- We researched and cross-validated many related guidelines and detection criteria from across the industry to be sure we captured the needs of as many security and platform partners as possible and that these requirements were comprehensive. Some of the sources included the CSA guidelines; Microsoft’s MMPC Objective Criteria and Bing advertising policies; Google’s Unwanted Software, Adsense, Adwords, Chrome Extensions, and Specific Policies; and the FTC’s dot com guidance.
- We reviewed our proposed requirements with security and platform partners, software vendors, and industry experts.
- We "tested" the requirements on our pilot customers.
- We added a detailed explanation to each requirement to better explain our intent.
- We experimented with the best way to share these requirements. This wasn't easy: we tried documents and spreadsheets, and in the end decided that the best way would be an online form.
We used a Creative Commons license to make it easy for you to use them. We'd love to see these requirements become the standard that the world uses to tell whether an app is clean.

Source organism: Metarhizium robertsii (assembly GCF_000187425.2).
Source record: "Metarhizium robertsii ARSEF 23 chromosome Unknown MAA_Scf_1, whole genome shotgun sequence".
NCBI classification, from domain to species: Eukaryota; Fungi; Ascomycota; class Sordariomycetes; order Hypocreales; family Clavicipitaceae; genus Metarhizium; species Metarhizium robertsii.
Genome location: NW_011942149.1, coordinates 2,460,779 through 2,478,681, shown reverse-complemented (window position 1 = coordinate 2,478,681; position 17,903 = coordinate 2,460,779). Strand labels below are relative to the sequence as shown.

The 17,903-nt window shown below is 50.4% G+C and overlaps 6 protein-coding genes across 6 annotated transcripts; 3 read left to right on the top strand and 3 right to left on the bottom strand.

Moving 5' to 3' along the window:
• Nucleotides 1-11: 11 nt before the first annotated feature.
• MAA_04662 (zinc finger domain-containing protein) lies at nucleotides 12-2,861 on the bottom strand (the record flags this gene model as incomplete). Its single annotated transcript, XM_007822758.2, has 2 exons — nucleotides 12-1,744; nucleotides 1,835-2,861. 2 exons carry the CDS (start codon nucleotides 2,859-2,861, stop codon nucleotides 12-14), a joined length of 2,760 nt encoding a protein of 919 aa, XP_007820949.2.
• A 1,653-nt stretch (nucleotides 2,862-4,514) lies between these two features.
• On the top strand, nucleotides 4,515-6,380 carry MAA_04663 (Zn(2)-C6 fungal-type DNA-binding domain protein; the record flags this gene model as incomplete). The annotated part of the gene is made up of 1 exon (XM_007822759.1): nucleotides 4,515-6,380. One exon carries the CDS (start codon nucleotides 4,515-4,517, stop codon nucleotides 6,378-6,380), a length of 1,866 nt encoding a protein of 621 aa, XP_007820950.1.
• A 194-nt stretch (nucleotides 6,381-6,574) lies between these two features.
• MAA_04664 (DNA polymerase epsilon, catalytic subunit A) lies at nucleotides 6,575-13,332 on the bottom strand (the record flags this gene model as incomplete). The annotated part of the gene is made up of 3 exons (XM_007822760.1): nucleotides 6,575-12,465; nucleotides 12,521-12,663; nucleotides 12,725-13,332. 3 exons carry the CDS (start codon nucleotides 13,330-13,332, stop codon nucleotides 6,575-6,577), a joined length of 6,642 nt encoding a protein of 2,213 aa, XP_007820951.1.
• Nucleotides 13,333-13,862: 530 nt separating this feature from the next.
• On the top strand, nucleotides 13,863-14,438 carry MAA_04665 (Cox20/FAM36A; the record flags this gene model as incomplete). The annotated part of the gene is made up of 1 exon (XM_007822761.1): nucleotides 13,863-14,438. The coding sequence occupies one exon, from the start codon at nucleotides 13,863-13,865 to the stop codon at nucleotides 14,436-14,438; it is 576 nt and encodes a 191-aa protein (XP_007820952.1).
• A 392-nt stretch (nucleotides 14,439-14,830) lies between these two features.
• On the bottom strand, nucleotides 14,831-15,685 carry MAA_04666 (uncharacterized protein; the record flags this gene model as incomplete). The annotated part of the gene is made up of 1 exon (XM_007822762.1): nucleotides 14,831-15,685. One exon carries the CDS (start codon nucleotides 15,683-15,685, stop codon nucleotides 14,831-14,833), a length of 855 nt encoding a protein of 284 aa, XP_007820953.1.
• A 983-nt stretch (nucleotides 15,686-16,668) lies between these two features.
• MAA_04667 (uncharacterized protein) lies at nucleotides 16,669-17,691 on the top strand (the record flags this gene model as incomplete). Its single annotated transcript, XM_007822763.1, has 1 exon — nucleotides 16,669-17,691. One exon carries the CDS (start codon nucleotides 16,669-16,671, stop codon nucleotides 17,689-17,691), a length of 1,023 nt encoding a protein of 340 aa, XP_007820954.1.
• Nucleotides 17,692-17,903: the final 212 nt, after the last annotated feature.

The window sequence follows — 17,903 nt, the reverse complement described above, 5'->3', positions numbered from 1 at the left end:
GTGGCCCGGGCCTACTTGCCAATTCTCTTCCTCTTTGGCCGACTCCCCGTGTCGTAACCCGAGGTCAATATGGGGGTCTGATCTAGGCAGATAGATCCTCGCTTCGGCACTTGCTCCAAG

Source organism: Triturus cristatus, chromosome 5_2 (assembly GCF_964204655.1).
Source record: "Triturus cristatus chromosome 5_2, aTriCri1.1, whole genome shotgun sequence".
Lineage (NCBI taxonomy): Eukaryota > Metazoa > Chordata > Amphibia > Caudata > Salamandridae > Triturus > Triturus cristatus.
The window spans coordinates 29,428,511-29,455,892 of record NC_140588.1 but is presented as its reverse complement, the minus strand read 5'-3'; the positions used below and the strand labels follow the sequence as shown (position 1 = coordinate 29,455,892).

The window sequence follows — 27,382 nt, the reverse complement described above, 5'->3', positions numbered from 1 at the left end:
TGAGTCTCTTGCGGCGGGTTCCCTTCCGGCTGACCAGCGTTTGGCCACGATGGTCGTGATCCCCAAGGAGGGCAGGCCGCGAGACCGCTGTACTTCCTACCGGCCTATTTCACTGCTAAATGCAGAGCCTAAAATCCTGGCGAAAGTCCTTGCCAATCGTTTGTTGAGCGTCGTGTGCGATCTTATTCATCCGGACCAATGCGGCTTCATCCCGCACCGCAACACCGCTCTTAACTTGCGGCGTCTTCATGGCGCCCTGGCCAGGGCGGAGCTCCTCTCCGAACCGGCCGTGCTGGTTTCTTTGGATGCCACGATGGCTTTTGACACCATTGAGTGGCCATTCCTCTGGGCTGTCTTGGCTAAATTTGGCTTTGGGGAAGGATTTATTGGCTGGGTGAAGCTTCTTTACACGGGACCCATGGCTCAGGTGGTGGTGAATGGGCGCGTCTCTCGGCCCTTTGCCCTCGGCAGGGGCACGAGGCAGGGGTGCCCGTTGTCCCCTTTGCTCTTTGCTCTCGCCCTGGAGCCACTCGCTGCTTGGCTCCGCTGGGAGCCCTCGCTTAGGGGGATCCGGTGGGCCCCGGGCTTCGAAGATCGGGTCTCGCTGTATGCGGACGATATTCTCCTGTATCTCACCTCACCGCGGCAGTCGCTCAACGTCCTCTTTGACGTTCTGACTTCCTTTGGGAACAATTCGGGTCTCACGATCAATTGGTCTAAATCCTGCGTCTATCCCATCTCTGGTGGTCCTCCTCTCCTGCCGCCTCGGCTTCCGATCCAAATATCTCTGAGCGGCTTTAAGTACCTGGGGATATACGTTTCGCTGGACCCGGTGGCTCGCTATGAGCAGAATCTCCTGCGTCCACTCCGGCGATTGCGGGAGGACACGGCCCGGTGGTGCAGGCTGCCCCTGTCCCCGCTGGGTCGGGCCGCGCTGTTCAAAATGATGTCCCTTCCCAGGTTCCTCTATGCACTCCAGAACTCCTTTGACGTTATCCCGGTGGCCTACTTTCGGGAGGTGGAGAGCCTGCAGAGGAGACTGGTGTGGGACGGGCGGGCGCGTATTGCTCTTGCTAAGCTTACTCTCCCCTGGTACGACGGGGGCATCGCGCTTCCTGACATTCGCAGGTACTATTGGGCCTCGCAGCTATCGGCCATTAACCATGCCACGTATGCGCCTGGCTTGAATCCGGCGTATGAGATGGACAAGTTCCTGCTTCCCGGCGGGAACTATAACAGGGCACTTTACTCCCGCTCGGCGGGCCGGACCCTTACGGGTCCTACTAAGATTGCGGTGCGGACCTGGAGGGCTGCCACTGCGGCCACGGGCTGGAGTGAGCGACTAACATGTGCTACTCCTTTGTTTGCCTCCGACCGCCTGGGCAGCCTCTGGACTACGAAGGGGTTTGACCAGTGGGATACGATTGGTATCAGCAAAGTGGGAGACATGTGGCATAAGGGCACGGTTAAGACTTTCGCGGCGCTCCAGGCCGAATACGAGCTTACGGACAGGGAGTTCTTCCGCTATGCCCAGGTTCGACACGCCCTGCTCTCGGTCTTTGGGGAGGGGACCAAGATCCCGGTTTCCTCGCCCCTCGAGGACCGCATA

Fortune published an article last week titled This Software Is So Sleazy, Google Calls It Ooze. It refers to this blog entry by Google, which summarizes the results of a study by Google and NYU researchers that lays out some of the worst parts of the software monetization industry.
The article tells how consumers end up being deceived and bamboozled into downloading software they don’t want or need. It describes how the current system of incentives is encouraging bad behavior, rewarding fraudsters, and harming consumers. And it notes the need for solutions. “One of the primary outcomes of this research is, we hope, to raise awareness from the research community at large,” says a Google researcher, “and to focus more on techniques to help protect users.”